Over 13,000 Rick and Morty fans unexpectedly suffered an intense and bizarre food craving after the hit animated series aired its third season premiere on April 1. No, it wasn’t (only) just a bad case of the munchies; it was the powerful effect of one excellently executed feat of psychological manipulation. Nobody had thought about McDonald’s Szechuan dipping sauce for two decades, but after Rick revealed that all of his adventures were geared toward tasting the fabled sauce, it was the only thing on viewers’ minds.
Their brains didn’t stand a chance.
While the psychological effect of product placement on consumer cravings is hardly a new phenomenon, Rick and Morty presents an excellent example of “affective conditioning” done right. Psychologists use this term to describe the transfer of our feelings from one thing to another, which is exactly what happened to people who watched the episode. Most viewers, having not thought about Szechuan sauce since McDonald’s introduced it as a Mulan promo in 1998, likely had neutral feelings toward it, but when they saw it juxtaposed with characters and scenarios they felt positively about, their attitudes likewise shifted toward the positive.
Whether it’s being employed in an animated series or a Super Bowl ad campaign, this tactic is super effective, as a 2010 study in the Journal of Consumer Research illustrated. In the study, psychologists had people choose between two brands of pens. The participants were told, straight up, that one brand was better than the other. But this knowledge didn’t matter when participants saw photos of the pens preceded by a flashing image showing positive items.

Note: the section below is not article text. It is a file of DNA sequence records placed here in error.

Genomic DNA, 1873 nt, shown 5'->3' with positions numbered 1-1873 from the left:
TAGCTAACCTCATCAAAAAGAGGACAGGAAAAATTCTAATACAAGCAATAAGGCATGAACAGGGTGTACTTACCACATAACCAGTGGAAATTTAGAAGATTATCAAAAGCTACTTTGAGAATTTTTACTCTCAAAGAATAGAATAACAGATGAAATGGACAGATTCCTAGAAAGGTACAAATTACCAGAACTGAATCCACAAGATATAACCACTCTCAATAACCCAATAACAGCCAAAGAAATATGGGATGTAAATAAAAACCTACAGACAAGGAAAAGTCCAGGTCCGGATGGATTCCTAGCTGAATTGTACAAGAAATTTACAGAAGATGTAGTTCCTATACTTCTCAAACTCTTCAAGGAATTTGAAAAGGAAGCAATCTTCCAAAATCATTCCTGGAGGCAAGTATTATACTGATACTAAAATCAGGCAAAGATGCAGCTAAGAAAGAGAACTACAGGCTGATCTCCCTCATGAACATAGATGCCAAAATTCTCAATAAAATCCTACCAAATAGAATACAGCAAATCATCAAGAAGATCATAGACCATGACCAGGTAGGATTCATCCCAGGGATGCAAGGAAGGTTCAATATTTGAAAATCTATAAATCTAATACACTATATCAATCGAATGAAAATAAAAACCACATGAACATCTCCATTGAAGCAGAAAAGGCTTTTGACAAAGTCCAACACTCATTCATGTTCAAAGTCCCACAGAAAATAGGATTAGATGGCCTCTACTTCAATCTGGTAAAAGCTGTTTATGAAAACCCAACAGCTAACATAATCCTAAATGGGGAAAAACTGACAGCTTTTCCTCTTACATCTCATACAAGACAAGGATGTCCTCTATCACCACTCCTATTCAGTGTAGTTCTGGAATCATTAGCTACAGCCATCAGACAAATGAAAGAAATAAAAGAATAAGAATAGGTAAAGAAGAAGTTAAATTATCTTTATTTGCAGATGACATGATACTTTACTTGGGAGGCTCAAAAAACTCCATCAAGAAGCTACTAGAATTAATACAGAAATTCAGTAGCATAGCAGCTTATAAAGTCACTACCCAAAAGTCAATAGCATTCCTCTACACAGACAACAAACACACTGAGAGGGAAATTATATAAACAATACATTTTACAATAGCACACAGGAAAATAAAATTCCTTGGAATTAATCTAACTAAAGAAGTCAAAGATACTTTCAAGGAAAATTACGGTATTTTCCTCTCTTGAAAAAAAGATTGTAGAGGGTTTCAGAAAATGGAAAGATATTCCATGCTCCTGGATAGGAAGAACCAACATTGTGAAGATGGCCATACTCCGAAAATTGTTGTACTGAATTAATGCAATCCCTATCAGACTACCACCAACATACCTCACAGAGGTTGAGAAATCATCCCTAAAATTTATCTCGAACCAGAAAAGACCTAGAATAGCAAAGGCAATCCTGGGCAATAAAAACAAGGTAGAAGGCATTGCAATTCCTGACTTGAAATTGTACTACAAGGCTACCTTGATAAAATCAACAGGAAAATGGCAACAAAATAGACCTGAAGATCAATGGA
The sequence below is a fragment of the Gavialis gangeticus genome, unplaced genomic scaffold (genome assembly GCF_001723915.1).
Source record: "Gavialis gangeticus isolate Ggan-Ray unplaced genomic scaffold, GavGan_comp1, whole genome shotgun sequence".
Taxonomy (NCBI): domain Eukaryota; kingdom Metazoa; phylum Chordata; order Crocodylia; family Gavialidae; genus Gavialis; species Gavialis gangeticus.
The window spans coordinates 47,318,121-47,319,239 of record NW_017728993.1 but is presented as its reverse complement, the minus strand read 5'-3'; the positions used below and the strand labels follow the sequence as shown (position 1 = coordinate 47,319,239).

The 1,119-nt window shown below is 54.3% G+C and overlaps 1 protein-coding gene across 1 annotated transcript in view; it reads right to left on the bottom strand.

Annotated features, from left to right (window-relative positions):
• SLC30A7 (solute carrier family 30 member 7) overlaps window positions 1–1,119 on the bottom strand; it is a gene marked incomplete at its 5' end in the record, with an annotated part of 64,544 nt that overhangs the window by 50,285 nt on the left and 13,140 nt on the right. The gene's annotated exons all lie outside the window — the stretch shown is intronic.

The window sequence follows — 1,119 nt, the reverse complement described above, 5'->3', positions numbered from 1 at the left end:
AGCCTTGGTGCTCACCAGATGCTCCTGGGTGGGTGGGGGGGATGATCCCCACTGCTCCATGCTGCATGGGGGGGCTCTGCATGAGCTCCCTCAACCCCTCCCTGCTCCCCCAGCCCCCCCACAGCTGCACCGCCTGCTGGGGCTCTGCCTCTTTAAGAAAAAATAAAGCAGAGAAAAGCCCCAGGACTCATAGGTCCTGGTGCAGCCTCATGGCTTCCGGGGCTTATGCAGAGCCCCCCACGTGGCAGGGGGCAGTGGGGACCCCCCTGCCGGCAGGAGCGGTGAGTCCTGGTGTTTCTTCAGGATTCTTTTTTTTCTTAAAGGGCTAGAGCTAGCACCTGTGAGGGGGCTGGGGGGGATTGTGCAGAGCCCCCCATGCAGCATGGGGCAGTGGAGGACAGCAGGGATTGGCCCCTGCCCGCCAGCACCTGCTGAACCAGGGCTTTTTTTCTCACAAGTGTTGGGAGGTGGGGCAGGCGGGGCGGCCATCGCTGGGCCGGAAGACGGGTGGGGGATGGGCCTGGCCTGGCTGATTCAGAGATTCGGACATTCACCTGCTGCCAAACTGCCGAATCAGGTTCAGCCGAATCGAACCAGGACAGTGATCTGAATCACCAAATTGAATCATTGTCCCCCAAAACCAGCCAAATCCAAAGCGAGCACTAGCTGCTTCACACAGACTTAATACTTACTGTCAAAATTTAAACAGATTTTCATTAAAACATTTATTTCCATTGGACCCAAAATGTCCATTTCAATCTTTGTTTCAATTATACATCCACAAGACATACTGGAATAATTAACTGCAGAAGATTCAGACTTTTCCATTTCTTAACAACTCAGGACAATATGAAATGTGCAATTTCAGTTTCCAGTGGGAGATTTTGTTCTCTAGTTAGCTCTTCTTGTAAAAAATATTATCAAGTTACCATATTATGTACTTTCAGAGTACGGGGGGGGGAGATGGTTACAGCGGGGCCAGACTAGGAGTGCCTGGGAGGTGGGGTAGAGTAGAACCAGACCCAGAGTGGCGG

“This creates an ‘I like it, but I don’t know why’ effect,” the researchers wrote, explaining that people picked the pen associated with the positive items 70 to 80 percent of the time, even if it was the bad pen. These secret, rapidly formed feelings they develop about the pen are called “implicit attitudes,” and they’re the same subset of feelings that likely led to the uptick in Szechuan sauce interest. In the Rick and Morty experiment, Rick was the flashing positive image, and Szechuan sauce the pen.
Taking this idea further, University of Minnesota-Duluth psychologist Ian Zimmerman explained in a 2013 article in Psychology Today that TV characters can lead to “implicit self identification.” In the article, he wrote that “when we watch a liked character use a brand, we can start to automatically identify with the brand as a way to vicariously experience that character’s life.”
Gaming viewers’ brains to form positive implicit attitudes about products is the primary goal of any advertiser, and it works because it reaches us on an emotional level. In his book Descartes’ Error, University of Southern California neuroscientist Antonio Damasio argued that our emotions are the most important factor in making decisions — which Rene Descartes, master of cold reason, famously disagreed with. Damasio studied people whose brain injuries severed the parts of their brain related to emotions and reasoning and discovered that they were unable to make decisions because they couldn’t feel. Conversely, any Rick and Morty fan, feeling strongly about Rick, implicitly knew how to feel about his dipping sauce preferences.
But perhaps more importantly, the fact that Rick and Morty fans weren’t explicitly aware of what was going on psychologically may be what led their Szechuan craving to be so intense. As the authors of the pen study pointed out, affective conditioning is most effective when people aren’t really paying attention to what’s happening. While viewers may have assumed during the episode that the McDonald’s cameo was merely another of the show’s signature nonsequiturs, they likely realized soon afterward that it was so much more than that. While there’s no official partnership between McDonald’s and Rick and Morty, the show’s Twitter account is now making a genuine push to get the fast-food chain to bring Szechuan sauce back — and it seems to be working.